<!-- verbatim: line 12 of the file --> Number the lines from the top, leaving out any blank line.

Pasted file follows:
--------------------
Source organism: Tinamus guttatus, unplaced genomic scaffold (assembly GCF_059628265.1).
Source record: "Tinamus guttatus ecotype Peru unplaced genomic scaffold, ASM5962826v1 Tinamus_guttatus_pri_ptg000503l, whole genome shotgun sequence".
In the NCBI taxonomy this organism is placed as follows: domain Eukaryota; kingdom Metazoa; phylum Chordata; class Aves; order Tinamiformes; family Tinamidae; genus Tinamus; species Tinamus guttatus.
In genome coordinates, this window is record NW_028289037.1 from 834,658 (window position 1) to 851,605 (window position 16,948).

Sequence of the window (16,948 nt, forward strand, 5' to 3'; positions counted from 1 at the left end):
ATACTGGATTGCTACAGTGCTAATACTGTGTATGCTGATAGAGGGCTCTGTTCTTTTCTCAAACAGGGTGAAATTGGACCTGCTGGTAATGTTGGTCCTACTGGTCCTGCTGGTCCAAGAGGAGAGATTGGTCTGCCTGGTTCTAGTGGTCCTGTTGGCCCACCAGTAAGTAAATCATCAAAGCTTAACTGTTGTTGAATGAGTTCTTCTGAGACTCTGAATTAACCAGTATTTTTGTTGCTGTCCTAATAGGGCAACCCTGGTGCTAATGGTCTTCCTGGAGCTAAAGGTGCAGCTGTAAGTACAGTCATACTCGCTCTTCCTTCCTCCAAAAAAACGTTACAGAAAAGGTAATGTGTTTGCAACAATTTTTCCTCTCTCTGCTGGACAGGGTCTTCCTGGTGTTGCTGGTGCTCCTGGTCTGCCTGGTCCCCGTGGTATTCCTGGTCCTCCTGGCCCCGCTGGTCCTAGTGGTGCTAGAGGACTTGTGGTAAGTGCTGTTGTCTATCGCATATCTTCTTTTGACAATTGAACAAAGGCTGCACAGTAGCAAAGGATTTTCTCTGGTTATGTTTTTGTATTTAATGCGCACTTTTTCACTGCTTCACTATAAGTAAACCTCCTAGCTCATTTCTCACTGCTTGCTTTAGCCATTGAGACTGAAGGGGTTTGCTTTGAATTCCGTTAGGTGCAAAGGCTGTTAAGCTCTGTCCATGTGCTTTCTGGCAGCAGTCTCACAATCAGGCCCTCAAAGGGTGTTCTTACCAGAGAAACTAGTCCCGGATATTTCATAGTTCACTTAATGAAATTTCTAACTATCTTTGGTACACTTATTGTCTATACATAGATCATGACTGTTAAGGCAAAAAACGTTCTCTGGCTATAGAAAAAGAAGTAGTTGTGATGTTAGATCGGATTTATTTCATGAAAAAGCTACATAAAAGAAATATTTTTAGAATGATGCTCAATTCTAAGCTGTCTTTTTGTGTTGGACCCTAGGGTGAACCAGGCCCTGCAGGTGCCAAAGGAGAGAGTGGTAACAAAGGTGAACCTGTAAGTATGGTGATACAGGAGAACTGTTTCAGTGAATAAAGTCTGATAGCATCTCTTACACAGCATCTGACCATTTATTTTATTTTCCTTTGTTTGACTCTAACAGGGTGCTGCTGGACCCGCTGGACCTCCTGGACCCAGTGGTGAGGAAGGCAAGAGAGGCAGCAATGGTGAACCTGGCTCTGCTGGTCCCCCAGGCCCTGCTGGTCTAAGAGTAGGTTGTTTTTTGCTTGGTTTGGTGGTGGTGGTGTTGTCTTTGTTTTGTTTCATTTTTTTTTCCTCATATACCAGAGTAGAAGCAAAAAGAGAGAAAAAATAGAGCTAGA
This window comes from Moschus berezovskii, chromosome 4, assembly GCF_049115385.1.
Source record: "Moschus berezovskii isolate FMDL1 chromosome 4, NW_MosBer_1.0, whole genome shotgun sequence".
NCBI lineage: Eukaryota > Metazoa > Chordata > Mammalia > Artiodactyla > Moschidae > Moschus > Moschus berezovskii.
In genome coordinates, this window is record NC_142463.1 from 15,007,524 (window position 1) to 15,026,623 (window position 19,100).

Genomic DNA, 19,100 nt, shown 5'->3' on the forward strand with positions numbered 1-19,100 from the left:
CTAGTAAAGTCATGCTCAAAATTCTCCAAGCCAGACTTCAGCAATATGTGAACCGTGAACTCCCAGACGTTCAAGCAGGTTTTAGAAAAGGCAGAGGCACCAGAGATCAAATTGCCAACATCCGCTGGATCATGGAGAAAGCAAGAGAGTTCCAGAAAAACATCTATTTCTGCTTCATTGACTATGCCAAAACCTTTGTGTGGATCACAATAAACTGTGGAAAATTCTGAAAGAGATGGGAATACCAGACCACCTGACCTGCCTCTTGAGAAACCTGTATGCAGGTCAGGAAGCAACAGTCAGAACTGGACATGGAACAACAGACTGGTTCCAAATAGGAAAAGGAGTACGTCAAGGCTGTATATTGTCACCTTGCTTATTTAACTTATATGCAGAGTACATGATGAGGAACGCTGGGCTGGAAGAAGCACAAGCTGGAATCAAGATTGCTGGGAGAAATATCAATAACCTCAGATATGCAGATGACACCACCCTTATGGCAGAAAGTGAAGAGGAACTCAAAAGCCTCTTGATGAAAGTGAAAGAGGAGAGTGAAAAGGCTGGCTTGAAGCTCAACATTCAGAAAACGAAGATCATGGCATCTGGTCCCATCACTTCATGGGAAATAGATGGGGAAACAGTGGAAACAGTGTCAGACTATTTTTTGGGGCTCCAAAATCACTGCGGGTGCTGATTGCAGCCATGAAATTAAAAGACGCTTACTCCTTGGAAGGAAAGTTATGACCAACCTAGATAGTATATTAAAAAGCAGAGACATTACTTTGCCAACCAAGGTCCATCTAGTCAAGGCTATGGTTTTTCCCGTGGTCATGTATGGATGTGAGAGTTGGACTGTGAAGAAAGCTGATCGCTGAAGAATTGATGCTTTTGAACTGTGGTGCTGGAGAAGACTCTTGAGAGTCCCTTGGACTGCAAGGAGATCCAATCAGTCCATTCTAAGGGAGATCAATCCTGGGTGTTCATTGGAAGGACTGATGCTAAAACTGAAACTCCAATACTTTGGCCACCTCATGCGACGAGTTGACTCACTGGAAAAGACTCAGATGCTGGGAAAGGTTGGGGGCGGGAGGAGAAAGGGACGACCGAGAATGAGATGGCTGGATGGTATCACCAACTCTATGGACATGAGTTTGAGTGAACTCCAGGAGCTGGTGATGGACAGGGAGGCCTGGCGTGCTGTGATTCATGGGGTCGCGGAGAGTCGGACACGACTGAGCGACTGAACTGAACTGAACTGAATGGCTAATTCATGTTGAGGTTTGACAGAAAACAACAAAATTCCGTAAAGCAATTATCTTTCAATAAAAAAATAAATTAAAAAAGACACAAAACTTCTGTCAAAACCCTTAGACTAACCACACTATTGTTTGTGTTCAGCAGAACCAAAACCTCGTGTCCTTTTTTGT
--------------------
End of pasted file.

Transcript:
CTAGTAAAGTCATGCTCAAAATTCTCCAAGCCAGACTTCAGCAATATGTGAACCGTGAACTCCCAGACGTTCAAGCAGGTTTTAGAAAAGGCAGAGGCACCAGAGATCAAATTGCCAACATCCGCTGGATCATGGAGAAAGCAAGAGAGTTCCAGAAAAACATCTATTTCTGCTTCATTGACTATGCCAAAACCTTTGTGTGGATCACAATAAACTGTGGAAAATTCTGAAAGAGATGGGAATACCAGACCACCTGACCTGCCTCTTGAGAAACCTGTATGCAGGTCAGGAAGCAACAGTCAGAACTGGACATGGAACAACAGACTGGTTCCAAATAGGAAAAGGAGTACGTCAAGGCTGTATATTGTCACCTTGCTTATTTAACTTATATGCAGAGTACATGATGAGGAACGCTGGGCTGGAAGAAGCACAAGCTGGAATCAAGATTGCTGGGAGAAATATCAATAACCTCAGATATGCAGATGACACCACCCTTATGGCAGAAAGTGAAGAGGAACTCAAAAGCCTCTTGATGAAAGTGAAAGAGGAGAGTGAAAAGGCTGGCTTGAAGCTCAACATTCAGAAAACGAAGATCATGGCATCTGGTCCCATCACTTCATGGGAAATAGATGGGGAAACAGTGGAAACAGTGTCAGACTATTTTTTGGGGCTCCAAAATCACTGCGGGTGCTGATTGCAGCCATGAAATTAAAAGACGCTTACTCCTTGGAAGGAAAGTTATGACCAACCTAGATAGTATATTAAAAAGCAGAGACATTACTTTGCCAACCAAGGTCCATCTAGTCAAGGCTATGGTTTTTCCCGTGGTCATGTATGGATGTGAGAGTTGGACTGTGAAGAAAGCTGATCGCTGAAGAATTGATGCTTTTGAACTGTGGTGCTGGAGAAGACTCTTGAGAGTCCCTTGGACTGCAAGGAGATCCAATCAGTCCATTCTAAGGGAGATCAATCCTGGGTGTTCATTGGAAGGACTGATGCTAAAACTGAAACTCCAATACTTTGGCCACCTCATGCGACGAGTTGACTCACTGGAAAAGACTCAGATGCTGGGAAAGGTTGGGGGCGGGAGGAGAAAGGGACGACCGAGAATGAGATGGCTGGATGGTATCACCAACTCTATGGACATGAGTTTGAGTGAACTCCAGGAGCTGGTGATGGACAGGGAGGCCTGGCGTGCTGTGATTCATGGGGTCGCGGAGAGTCGGACACGACTGAGCGACTGAACTGAACTGAACTGAATGGCTAATTCATGTTGAGGTTTGACAGAAAACAACAAAATTCCGTAAAGCAATTATCTTTCAATAAAAAAATAAATTAAAAAAGACACAAAACTTCTGTCAAAACCCTTAGACTAACCACACTATTGTTTGTGTTCAGCAGAACCAAAACCTCGTGTCCTTTTTTGT